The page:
A new Bureau of Land Management report indicates that most of the groundwater contamination near Pinedale was not caused by the energy industry.
After petroleum products showed up in water wells in the Pinedale Anticline gas field in 2006, several agencies launched an investigation to figure out where the contamination was coming from. They concluded that some pollution occurred naturally, as gas seeped upward through geologic layers and into the groundwater. The report says other pollutants came from the process of drilling and installing water wells.
Conservationists are relieved that migrating animals are using the recently-built overpasses on U-S Highway 191 near Pinedale. The highway cuts across major wildlife migration routes, and vehicle collisions with animals have been a problem in the area for years.
The Wyoming Department of Transportation finished six underpasses and two overpasses for the wildlife last year, inspired by similar structures in Banff National Park. They were the first ever built for pronghorn antelope, which can't jump roadside fences, and they avoid enclosed spaces.
The drive to Pinedale from US-HWY 189 or US HWY 191 is along one of the greatest migrations in North America. Each fall and spring, 300-400 Pronghorn migrate 170 miles from their summer birthing grounds in Grand Teton National Park to their winter grounds in Pinedale, Wyoming. This great migration, named by biologists as the “Path of the Pronghorn” is remarkable and one of the last long-distance animal migrations in the world.
Pinedale’s oldest and longest standing cultural event is held annually the second weekend in July and is enjoyed by visitors and locals alike. Vendor Street Fair, Museum of the Mountain Man specialty tours and demonstrations, Kids’ Fishing Derby, “Spirit of the Winds” Fireworks Show, 3-on-3 Rendezvous Basketball Tournament, Rendezvous Parade, nightly rodeos, live music, and Native American Dance performances makes this Pinedale’s biggest summer event.
During the years 1824-1840, the Pinedale region was at the heart of the Rocky Mountain Fur Trade, which supplied precious beaver pelts to the fashion industries of Europe and the eastern United States. Mountain men like Jim Bridger, Kit Carson, Thomas Fitzpatrick and William Sublette carved their legends here, and opened the way for the pioneers of the Oregon Trail. The Museum of the Mountain Man shares a comprehensive collection of Rocky Mountain fur trade journals, relics such as Jim Bridger’s Rifle and the finest Native American sheep horn bow still in existence.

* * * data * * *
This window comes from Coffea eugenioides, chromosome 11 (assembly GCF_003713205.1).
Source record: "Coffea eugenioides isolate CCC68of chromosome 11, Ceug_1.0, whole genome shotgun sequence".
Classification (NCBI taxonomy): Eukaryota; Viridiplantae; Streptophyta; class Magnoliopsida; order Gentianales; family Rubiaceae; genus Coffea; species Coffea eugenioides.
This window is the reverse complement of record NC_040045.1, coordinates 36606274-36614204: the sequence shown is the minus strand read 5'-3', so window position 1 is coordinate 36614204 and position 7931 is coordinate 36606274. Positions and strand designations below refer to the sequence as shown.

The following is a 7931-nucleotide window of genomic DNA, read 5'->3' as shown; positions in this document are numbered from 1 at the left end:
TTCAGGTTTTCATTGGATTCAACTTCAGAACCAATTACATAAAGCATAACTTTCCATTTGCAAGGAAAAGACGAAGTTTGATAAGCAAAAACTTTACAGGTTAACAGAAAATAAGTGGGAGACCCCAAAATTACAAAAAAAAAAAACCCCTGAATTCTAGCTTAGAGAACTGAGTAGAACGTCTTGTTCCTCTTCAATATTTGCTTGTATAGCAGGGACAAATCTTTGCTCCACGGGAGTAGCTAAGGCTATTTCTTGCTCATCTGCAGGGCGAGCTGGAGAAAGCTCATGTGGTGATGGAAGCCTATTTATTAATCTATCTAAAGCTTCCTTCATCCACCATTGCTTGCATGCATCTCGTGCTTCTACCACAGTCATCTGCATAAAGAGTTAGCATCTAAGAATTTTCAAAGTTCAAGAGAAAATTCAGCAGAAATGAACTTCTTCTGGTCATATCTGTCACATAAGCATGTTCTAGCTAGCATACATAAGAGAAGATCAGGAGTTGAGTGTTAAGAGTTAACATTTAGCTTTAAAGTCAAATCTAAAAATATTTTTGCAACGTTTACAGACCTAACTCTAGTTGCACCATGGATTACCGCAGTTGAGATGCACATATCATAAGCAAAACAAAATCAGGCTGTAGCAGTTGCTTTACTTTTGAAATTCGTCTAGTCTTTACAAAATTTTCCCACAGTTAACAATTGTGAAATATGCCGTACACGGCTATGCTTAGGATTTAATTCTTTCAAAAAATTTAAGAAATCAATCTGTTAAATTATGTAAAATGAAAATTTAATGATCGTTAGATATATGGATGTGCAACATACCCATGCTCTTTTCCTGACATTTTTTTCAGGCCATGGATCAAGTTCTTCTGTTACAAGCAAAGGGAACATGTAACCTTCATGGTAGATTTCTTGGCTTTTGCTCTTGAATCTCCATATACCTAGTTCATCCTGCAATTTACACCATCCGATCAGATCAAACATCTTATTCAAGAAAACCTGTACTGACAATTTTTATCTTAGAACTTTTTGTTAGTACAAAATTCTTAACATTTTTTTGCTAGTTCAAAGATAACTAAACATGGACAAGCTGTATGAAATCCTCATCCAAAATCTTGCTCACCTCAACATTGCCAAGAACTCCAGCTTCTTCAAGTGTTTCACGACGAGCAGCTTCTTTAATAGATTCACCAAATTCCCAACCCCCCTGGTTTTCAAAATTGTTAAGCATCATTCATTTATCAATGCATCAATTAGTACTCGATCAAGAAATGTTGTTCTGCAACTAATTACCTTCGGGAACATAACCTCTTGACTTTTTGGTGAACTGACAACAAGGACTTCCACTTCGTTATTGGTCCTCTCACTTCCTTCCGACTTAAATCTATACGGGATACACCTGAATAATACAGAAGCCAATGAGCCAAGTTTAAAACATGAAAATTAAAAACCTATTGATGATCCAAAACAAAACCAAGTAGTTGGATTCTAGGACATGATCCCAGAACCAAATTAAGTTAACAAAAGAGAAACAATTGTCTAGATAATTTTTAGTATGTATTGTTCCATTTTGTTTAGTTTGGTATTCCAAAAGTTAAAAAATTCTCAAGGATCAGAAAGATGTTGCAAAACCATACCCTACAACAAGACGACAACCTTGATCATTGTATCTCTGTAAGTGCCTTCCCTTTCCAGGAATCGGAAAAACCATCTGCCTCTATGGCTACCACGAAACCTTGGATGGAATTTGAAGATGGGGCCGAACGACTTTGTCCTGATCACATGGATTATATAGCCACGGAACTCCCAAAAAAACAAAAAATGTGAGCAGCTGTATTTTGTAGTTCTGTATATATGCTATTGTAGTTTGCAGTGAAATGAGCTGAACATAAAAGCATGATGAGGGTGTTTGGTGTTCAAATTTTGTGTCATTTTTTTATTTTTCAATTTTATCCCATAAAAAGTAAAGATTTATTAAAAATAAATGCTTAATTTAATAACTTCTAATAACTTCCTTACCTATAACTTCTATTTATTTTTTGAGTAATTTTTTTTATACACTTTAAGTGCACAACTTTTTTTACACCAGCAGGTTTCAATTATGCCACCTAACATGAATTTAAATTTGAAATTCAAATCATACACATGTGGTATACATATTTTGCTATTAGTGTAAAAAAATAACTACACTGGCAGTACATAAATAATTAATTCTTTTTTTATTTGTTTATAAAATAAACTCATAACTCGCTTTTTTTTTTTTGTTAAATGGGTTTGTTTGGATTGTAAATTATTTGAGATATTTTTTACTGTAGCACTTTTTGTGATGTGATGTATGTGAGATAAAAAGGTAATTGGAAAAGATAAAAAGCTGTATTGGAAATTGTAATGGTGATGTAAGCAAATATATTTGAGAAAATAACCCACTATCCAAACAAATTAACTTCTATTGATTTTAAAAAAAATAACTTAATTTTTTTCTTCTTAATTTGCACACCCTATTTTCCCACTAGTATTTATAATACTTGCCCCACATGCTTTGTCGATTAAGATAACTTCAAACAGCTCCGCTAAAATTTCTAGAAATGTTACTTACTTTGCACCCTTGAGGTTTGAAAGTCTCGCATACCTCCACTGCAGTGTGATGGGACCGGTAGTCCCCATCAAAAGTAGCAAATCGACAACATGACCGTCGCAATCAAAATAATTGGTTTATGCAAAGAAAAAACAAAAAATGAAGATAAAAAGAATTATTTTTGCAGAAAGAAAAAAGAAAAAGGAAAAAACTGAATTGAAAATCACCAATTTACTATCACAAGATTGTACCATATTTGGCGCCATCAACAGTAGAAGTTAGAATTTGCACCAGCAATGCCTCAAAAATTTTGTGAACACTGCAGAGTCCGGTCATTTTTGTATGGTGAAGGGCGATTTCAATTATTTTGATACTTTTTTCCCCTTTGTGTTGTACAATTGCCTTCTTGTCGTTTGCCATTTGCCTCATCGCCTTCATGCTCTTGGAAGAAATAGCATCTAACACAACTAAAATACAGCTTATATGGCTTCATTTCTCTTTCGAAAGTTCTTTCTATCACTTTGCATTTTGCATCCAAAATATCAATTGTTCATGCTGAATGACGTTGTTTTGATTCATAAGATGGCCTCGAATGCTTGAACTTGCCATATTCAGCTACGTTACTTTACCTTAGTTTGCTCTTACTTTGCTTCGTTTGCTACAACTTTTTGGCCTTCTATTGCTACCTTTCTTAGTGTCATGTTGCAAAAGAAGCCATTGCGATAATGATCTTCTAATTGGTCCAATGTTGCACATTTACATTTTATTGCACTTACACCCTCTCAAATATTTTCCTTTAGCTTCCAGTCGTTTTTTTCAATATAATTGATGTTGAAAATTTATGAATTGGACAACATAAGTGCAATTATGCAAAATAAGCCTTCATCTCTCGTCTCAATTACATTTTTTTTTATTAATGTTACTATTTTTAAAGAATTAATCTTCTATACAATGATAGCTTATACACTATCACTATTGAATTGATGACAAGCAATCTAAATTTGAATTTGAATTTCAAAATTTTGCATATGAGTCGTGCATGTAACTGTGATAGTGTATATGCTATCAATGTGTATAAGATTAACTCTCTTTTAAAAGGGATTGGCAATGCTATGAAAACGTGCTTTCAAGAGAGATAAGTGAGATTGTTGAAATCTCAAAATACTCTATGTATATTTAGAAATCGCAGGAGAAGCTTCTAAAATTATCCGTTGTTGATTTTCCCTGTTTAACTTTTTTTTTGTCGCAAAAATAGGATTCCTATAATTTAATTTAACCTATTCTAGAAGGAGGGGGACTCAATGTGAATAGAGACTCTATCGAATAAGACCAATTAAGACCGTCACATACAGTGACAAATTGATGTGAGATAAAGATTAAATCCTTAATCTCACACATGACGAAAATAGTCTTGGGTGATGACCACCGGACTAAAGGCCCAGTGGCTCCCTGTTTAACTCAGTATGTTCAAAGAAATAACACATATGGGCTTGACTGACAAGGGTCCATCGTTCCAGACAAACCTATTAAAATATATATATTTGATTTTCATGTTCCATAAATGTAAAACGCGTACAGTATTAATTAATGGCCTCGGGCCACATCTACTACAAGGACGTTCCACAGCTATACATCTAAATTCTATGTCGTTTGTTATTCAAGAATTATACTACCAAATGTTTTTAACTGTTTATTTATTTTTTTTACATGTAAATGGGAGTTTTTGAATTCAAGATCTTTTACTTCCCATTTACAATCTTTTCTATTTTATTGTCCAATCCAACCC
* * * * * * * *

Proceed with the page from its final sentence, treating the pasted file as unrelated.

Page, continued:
The Pinedale Fine Arts Council, a community based non-profit 501(c)3 corporation serving Sublette County (WY), has provided high-quality performing arts events, visual and literary arts programs and artist residencies since 1976. Largely through volunteer efforts and consistent community support, PFAC helps connect a dynamically growing corner of Wyoming to the rest of the world.
Pinedale singer-songwriter Jared Rogerson has been influenced as a musician from 17 years of bronc’ riding in rodeos. He’s also explored thousands of miles in the remote Wyoming backcountry as a brucellosis biologist for the Wyoming Game and Fish Department. His new album, Dirt, was released April 17.
Tomorrow, the Department of Environmental Quality will announce how it plans to fix air quality problems near Pinedale.
Emissions from oil and gas development in Sublette County have caused ozone, or smog, to form at levels that exceed federal limits. Last year, a community task force recommended possible solutions. They called for tougher regulations on industry and more rigorous air quality monitoring, among other things.
A task force in Pinedale has come up with a list of recommendations for how to fix air quality problems in Sublette County.
The area violates federal air quality standards because oil and gas production have led to high levels of ozone, or smog, in recent years. So at the suggestion of Gov. Matt Mead, a group of citizens, industry reps and local leaders got together to come up with a solution.
Pinedale, Wyoming has been selected by an organization as one of the nation’s 100 best communities for young people.
America’s Promise Alliance recognizes local community programs and initiatives that are aimed at supporting youth. Pinedale was recognized for having safe places for youth, for its youth fitness and recreation programs, overall improvements in education and for its adult volunteer program.
Teacher Jasper Warembourg has been in the community for 20 years and he says the adult input is amazing.